Loewy's genius of design remained in the fact that he was continually able to bring something new to his pieces but that he was also always able to stay within a realm of what people wanted to see and use within their daily lives. That factor is largely responsible for why his designs have stayed quite so memorable and lasting. "Massimo Vignelli once said, 'A good designer must be able to design anything from a spoon to a city." This means that the principles of good design are universal, and that these same principles must be applied to everything from logos to websites, to packaging, to planets."
It is this element, along with Loewy's ability to constantly be aware of the preferences and needs of his public that meant his designs would forever be appreciated. Loewy was able to zero in on the elements of what good design were made up of and replicate them over and over again, in enduring and distinctive manners.
Another reason why the Loewy's designs have long been so well accepted by the public is because his design work was introduced to the American people in a way that demonstrated he understood the nature of the time. Loewy arrived in America in 1919 and "Loewy's timing couldn't have been better. The 1920s saw the rise of consumption for its own sake. While the industrial revolution allowed for production on a previously undreamed-of scale, the problem now became how to sustain that titanic production with a concomitant increase in shopping. In a marketplace where many needs had been sated, manufacturers relied first on advertising and then on product design to spark demand."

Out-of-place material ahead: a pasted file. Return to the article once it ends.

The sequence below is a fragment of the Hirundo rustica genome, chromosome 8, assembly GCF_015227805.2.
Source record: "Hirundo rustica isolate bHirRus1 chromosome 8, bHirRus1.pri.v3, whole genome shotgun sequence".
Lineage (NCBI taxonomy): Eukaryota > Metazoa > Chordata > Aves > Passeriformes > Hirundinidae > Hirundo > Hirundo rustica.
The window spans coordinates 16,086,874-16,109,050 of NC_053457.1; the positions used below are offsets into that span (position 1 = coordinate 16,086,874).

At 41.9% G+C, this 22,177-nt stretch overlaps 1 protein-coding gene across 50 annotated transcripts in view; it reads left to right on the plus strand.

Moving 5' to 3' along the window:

Loewy was able to respond to the needs of companies and illustrate ideas and images that were connected with their products in a way that spoke to consumers in clear and memorable ways, allowed Loewy to truly make a name for himself in this industry. In the 1920s, Loewy demonstrated that he was able to hit the vein of the wrist of popular culture over and over again with pictures of slim, glamorous and sylphlike women in stunning diaphanous gowns poised next to sleek and modern automobiles,
were the types of images that dazzled the public and created a foundation of Loewy's work.
However, it was the passage of time which demonstrated to the world that Loewy had the adaptability of design skill -- but more importantly vision to keep his work relevant and reflective of the needs of his audience. One can hardly forget that at the end of the 1920s was the crash of the stock and "…once the Great Depression hit, the need to ignite consumer desire became increasingly acute. 'In the 12 years between the Wall Street crash and Pearl Harbor, the American imagination ... oscillated between two images, the streamline and the breadline, the former promising relief from the latter,' art critic Robert Hughes has written."